Oregon’s carbon cap program aims to achieve environmental justice goals alongside a reduction in greenhouse gas emissions. But in building out this one-of-a-kind program, state leaders should beware of sacrificing transparency and effectiveness to get there. Unfortunately, the program is already raising questions about their commitment to both.
The Oregon Department of Environmental Quality announced last week that it has chosen the well-regarded Seeding Justice foundation as its partner for the Community Climate Investment Fund. That initiative, which is part of the state’s Climate Protection Program to cap and lower emissions levels, allows oil companies and natural gas utilities to pay Seeding Justice for state-issued credits to cover emissions that exceed their permissible limits.
Seeding Justice would then invest the money in projects around the state that are intended to help transition from fossil fuels and reduce the impacts of climate change, particularly on communities of color, tribes, low-income and rural communities, as The Oregonian/OregonLive’s Gosia Wozniacka reported. The program is expected to raise $150 million per year – or more – depending on how many fuel suppliers and natural gas utilities opt to pay for credits.
Notwithstanding the program’s good intentions nor our shared imperative to lower emissions, there’s no getting around the fact that this is a risky set-up that gives a private entity incredible authority for a state program funded by regulated companies. Seeding Justice will spearhead decisions on which counties, communities and projects receive money without the obligation to follow public records and open meetings laws that govern state agencies and decision-making bodies. While Seeding Justice’s grants must comply with a state-approved work plan and operate under state oversight, such an arrangement does not build in by law the broad public input and scrutiny that decisions by public agencies must undergo.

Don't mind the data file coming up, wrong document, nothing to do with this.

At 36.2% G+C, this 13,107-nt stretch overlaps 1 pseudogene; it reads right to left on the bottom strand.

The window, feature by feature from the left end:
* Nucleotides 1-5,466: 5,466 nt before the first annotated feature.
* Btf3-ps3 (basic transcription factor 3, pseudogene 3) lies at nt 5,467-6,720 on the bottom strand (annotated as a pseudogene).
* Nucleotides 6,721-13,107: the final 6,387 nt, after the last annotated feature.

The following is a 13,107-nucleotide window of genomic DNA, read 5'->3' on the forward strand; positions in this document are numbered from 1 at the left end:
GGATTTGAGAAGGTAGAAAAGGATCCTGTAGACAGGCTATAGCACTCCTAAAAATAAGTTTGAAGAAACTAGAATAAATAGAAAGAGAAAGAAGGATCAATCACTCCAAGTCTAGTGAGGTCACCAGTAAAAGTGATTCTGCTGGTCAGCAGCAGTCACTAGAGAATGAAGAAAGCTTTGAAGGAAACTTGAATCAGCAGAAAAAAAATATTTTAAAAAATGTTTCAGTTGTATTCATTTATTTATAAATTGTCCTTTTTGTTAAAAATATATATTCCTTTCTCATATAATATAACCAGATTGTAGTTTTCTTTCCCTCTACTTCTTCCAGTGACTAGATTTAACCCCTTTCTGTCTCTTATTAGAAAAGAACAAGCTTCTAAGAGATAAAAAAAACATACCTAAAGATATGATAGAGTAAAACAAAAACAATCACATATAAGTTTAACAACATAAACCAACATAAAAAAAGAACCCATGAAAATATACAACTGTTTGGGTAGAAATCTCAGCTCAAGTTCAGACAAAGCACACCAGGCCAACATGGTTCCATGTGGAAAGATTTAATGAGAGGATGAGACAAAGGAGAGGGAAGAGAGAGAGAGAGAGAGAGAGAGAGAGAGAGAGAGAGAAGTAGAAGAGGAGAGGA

In a call and emails with The Oregonian/OregonLive Editorial Board, DEQ managers stressed the importance of transparency for the program’s success and noted the agency will be negotiating a contract with Seeding Justice that seeks to protect that. Already, in addition to the requirement that Seeding Justice spend funds only in line with the agency-approved work plan, DEQ will mandate regular reporting on metrics about chosen investments, including location, emissions reductions, benefits to Oregonians and how decisions were made. Reports will be shared publicly.
But the department has already shown a willingness to shield discussions from the public with its Equity Advisory Committee, a 10-member body that has helped guide the agency’s development of the Community Climate Investment Fund. The committee recently met in a closed meeting to discuss the selection of Seeding Justice and sensitive financial information, the agency said. As an advisory committee, it does not have to follow the same open meetings requirements. But considering that DEQ emphasized how critical this committee will continue to be in guiding the climate investment fund, the agency should recognize and embrace a higher level of transparency than what the letter of the law calls for. Sensitive data can be shared in an executive session while the rest of the meeting is held publicly, for example.